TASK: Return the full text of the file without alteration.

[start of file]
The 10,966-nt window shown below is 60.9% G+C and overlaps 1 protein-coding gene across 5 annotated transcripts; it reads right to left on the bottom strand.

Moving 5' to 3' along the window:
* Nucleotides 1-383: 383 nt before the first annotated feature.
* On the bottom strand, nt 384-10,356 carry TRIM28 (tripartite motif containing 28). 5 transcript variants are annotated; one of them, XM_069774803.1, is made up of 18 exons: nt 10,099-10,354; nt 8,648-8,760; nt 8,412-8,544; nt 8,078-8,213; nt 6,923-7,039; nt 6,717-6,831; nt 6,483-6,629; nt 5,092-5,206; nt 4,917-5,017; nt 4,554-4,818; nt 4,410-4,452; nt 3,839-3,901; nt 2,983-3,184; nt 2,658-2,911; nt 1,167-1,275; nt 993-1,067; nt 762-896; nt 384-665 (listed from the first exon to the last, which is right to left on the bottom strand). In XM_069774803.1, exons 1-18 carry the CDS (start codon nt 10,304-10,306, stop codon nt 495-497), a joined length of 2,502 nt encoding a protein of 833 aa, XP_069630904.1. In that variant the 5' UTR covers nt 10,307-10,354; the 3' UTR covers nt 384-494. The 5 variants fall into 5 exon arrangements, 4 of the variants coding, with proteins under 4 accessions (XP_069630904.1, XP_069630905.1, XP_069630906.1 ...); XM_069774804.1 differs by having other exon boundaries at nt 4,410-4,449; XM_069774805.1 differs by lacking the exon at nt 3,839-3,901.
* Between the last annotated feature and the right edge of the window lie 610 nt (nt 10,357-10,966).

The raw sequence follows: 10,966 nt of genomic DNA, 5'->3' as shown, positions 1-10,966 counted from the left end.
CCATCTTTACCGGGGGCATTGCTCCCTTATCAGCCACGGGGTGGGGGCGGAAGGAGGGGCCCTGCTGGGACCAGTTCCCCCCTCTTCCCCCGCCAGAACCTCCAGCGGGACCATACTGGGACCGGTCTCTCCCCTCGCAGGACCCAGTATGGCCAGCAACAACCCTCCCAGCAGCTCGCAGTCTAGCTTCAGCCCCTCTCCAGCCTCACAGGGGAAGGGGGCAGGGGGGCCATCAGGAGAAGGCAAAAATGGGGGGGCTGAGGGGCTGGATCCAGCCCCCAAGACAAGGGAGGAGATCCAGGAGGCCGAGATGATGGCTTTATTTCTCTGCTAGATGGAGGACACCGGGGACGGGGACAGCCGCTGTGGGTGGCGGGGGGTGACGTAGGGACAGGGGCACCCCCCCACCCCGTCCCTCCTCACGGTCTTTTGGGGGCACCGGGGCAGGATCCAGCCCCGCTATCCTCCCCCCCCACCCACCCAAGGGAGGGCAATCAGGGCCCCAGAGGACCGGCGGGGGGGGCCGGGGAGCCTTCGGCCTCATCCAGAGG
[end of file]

The 10,966-nt window shown below is 60.9% G+C and overlaps 1 protein-coding gene across 5 annotated transcripts; it reads right to left on the bottom strand.

Moving 5' to 3' along the window:
* Nucleotides 1-383: 383 nt before the first annotated feature.
* On the bottom strand, nt 384-10,356 carry TRIM28 (tripartite motif containing 28). 5 transcript variants are annotated; one of them, XM_069774803.1, is made up of 18 exons: nt 10,099-10,354; nt 8,648-8,760; nt 8,412-8,544; nt 8,078-8,213; nt 6,923-7,039; nt 6,717-6,831; nt 6,483-6,629; nt 5,092-5,206; nt 4,917-5,017; nt 4,554-4,818; nt 4,410-4,452; nt 3,839-3,901; nt 2,983-3,184; nt 2,658-2,911; nt 1,167-1,275; nt 993-1,067; nt 762-896; nt 384-665 (listed from the first exon to the last, which is right to left on the bottom strand). In XM_069774803.1, exons 1-18 carry the CDS (start codon nt 10,304-10,306, stop codon nt 495-497), a joined length of 2,502 nt encoding a protein of 833 aa, XP_069630904.1. In that variant the 5' UTR covers nt 10,307-10,354; the 3' UTR covers nt 384-494. The 5 variants fall into 5 exon arrangements, 4 of the variants coding, with proteins under 4 accessions (XP_069630904.1, XP_069630905.1, XP_069630906.1 ...); XM_069774804.1 differs by having other exon boundaries at nt 4,410-4,449; XM_069774805.1 differs by lacking the exon at nt 3,839-3,901.
* Between the last annotated feature and the right edge of the window lie 610 nt (nt 10,357-10,966).

The raw sequence follows: 10,966 nt of genomic DNA, 5'->3' as shown, positions 1-10,966 counted from the left end.
CCATCTTTACCGGGGGCATTGCTCCCTTATCAGCCACGGGGTGGGGGCGGAAGGAGGGGCCCTGCTGGGACCAGTTCCCCCCTCTTCCCCCGCCAGAACCTCCAGCGGGACCATACTGGGACCGGTCTCTCCCCTCGCAGGACCCAGTATGGCCAGCAACAACCCTCCCAGCAGCTCGCAGTCTAGCTTCAGCCCCTCTCCAGCCTCACAGGGGAAGGGGGCAGGGGGGCCATCAGGAGAAGGCAAAAATGGGGGGGCTGAGGGGCTGGATCCAGCCCCCAAGACAAGGGAGGAGATCCAGGAGGCCGAGATGATGGCTTTATTTCTCTGCTAGATGGAGGACACCGGGGACGGGGACAGCCGCTGTGGGTGGCGGGGGGTGACGTAGGGACAGGGGCACCCCCCCACCCCGTCCCTCCTCACGGTCTTTTGGGGGCACCGGGGCAGGATCCAGCCCCGCTATCCTCCCCCCCCACCCACCCAAGGGAGGGCAATCAGGGCCCCAGAGGACCGGCGGGGGGGGCCGGGGAGCCTTCGGCCTCATCCAGAGG